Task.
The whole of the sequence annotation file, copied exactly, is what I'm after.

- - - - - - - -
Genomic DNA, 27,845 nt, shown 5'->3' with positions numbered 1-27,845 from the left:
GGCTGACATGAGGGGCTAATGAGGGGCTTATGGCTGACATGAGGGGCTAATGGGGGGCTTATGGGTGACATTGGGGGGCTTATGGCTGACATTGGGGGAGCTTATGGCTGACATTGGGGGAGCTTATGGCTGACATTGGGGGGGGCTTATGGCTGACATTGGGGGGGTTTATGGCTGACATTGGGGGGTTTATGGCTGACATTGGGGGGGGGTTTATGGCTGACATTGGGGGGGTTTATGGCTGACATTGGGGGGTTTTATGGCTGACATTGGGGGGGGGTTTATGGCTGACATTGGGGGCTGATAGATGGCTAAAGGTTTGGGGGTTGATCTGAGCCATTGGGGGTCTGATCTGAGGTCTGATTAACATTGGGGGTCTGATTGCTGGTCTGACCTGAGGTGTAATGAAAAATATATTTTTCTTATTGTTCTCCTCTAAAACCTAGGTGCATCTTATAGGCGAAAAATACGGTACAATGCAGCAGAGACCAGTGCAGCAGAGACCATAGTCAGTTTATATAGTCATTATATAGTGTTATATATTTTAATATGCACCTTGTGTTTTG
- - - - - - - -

Genomic DNA, 27,845 nt, shown 5'->3' with positions numbered 1-27,845 from the left:
GGCTGACATGAGGGGCTAATGAGGGGCTTATGGCTGACATGAGGGGCTAATGGGGGGCTTATGGGTGACATTGGGGGGCTTATGGCTGACATTGGGGGAGCTTATGGCTGACATTGGGGGAGCTTATGGCTGACATTGGGGGGGGCTTATGGCTGACATTGGGGGGGTTTATGGCTGACATTGGGGGGTTTATGGCTGACATTGGGGGGGGGTTTATGGCTGACATTGGGGGGGTTTATGGCTGACATTGGGGGGTTTTATGGCTGACATTGGGGGGGGGTTTATGGCTGACATTGGGGGCTGATAGATGGCTAAAGGTTTGGGGGTTGATCTGAGCCATTGGGGGTCTGATCTGAGGTCTGATTAACATTGGGGGTCTGATTGCTGGTCTGACCTGAGGTGTAATGAAAAATATATTTTTCTTATTGTTCTCCTCTAAAACCTAGGTGCATCTTATAGGCGAAAAATACGGTACAATGCAGCAGAGACCAGTGCAGCAGAGACCATAGTCAGTTTATATAGTCATTATATAGTGTTATATATTTTAATATGCACCTTGTGTTTTG